Messi magic and mixed zone etiquette
BELO HORIZONTE, Brazil -- The Brazilian men boarding passengers on the bus at Belo Horizonte's main airport started laughing.
"He's English," said one, who'd seen my passport. "From the team that never wins." His mates laughed with him and at me. They didn't think I could understand. I could.
I had to be careful. The bus was filling with Argentines ahead of their game with Iran and there would be trouble in the city on Friday night.
I stood there as four men insulted England and the English for not being able to speak other languages. I can't speak Portuguese but I can understand enough of it. It's the main language in my house.
"Is this the right bus?" I asked the ringleader in Spanish. He didn't understand. "English? Italian? German? French? Scouse?" I lied, as if I could speak them all. He shook his head. "Portuguese," he said. The jibes stopped. Every other Brazilian I've met has been friendly and curious. They weren't being unfriendly, but they were being cheeky.
Belo Horizonte filled with Argentines and a couple of thousand from Iran. In Tehran in March, I'd met Carlos Queiroz and almost all of Iran's players. One, Fulham's Ashkan Dejagah, gave me 100 pounds on my last day. Economic sanctions imposed by the west meant no ATMs worked, nor any credit cards.
I was in Iran without enough money to get out of the country. It was a bit embarrassing, but I needed money -- and that was before I'd worked out how I was going to pay for my hotel (some Iranian Man United fans helped me on that one).
Dejagah pulled out a roll of English bank notes and asked me how much I wanted. I said 100 pounds and that I'd put the money back in his account the following day. He told me to pay him back in Belo Horizonte, but I insisted that I paid him back the following day, so he gave me his email address. I left Iran and emailed him but he didn't reply. I stayed in touch with several Iran coaches and, on Saturday, was in Belo Horizonte as promised for their huge game vs. Argentina.
It was epic. The games in this World Cup have largely been superb, and while it stayed at 0-0, the chance of Iran holding one of the favourites to a draw grew as the game went on. I was supposed to be an objective journalist, but found myself willing Iran to survive.
The press box was right behind their fans, too. They came so close to doing it, before Lionel Messi, in the words of man-of-the-match goalkeeper Sergio Romero, "rubbed his magic lamp" and conjured an injury-time wonder goal.
The Argentines were so happy that 38,000 of them stayed in the stadium for half an hour singing a song: "Brazil, how does it feels to have daddy in your home?" "Daddy" is Argentina or Diego Maradona -- take your pick.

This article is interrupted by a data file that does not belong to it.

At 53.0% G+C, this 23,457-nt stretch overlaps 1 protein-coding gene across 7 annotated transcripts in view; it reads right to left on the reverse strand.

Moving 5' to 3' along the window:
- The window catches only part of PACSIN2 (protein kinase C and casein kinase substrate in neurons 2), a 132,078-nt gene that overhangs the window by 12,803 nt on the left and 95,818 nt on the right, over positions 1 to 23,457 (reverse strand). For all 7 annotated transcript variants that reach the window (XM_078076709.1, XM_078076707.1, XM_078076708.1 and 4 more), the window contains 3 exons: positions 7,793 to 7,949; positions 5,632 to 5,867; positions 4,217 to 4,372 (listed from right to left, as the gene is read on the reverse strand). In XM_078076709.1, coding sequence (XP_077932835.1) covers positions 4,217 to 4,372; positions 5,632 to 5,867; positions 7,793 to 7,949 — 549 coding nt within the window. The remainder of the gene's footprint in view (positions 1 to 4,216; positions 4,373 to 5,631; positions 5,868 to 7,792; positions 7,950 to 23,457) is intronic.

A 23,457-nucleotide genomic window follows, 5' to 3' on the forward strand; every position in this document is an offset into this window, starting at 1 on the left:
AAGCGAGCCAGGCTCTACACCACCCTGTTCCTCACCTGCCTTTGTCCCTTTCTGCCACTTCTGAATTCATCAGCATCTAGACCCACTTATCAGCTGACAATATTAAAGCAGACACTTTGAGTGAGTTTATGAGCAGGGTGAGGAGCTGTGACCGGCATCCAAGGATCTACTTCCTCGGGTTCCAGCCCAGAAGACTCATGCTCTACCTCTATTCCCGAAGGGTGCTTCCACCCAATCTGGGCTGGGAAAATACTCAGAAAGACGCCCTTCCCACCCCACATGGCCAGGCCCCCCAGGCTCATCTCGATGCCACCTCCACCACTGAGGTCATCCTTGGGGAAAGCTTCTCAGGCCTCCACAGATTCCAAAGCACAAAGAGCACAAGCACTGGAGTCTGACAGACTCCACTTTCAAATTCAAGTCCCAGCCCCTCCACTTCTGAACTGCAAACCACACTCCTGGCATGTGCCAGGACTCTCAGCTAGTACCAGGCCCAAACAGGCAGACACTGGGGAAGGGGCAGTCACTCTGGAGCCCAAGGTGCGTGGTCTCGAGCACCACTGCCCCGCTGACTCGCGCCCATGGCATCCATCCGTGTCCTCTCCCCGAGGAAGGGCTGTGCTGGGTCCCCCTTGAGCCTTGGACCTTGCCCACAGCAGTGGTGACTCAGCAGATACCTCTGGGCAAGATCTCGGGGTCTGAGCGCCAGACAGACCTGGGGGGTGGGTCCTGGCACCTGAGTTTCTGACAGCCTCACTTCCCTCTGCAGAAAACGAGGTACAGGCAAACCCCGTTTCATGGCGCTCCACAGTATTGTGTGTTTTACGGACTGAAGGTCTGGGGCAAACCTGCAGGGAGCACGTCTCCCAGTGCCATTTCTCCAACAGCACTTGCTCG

The Brazilians had responded with songs about winning the World Cup five times. They have another lovely melody which they sing in the stadiums. The lyrics don't translate well, but read: "I just want to be happy living in a country where I was born."
- Mitten: Argentina leave it late
The Iranians, meanwhile, were distraught. They'd played superbly and got nothing. I went down to the mixed zone and waited for them. Messi came through and I nearly lost my computer and a limb in the clamour.
The Iranians attracted less interest, but they remembered me and they stopped to speak. One, the American-born Steven Beitashour who plays for Vancouver Whitecaps, remembered the loan clearly.
"He will have forgotten," the defender laughed.
Dejagah had forgotten about the money and refused to take it and said I should give it to charity, which I'll do. I told a little of this story on Twitter and the former Ireland winger Kevin Kilbane suggested the Down Syndrome Association. Kevin, who lives in Manchester, has a daughter with Down syndrome.
As Iranians stopped and gave us quotes -- "That hurt" being the first -- I saw someone hovering in the background taking notes. From FIFA. A colleague from a British newspaper asked him what he was doing. "FIFA.com," the figure said. My colleague went mad. The players and Queiroz stopped because they knew me and I'd like to think they trust me, but FIFA wanted to hoover up all the juicy quotes and publish them online immediately. That would invalidate them for me, as I sometimes have to hold what I get overnight to be published in a newspaper.
"My boss told me," said the defensive FIFA man. "Ask him."
"Who is your boss?" I asked.
He refused to say. I asked him four times. His mouth stayed resolutely shut.
"If you want quotes, get them yourself," I said. "You're FIFA, you have access to whoever you want. Please don't stop me doing my job which I've travelled across the Atlantic to do."
Another FIFA official came along but we weren't for backing down. And then another, who agreed not to publish the quotes. It was a sour end to an engrossing day, but there was no time to dwell on it -- I had a flight to catch to Brazil's capital city, Brasilia, for the host nation's game vs. against Cameroon.
Andy Mitten is a freelance writer and the founder and editor of United We Stand. Follow him on Twitter: @AndyMitten.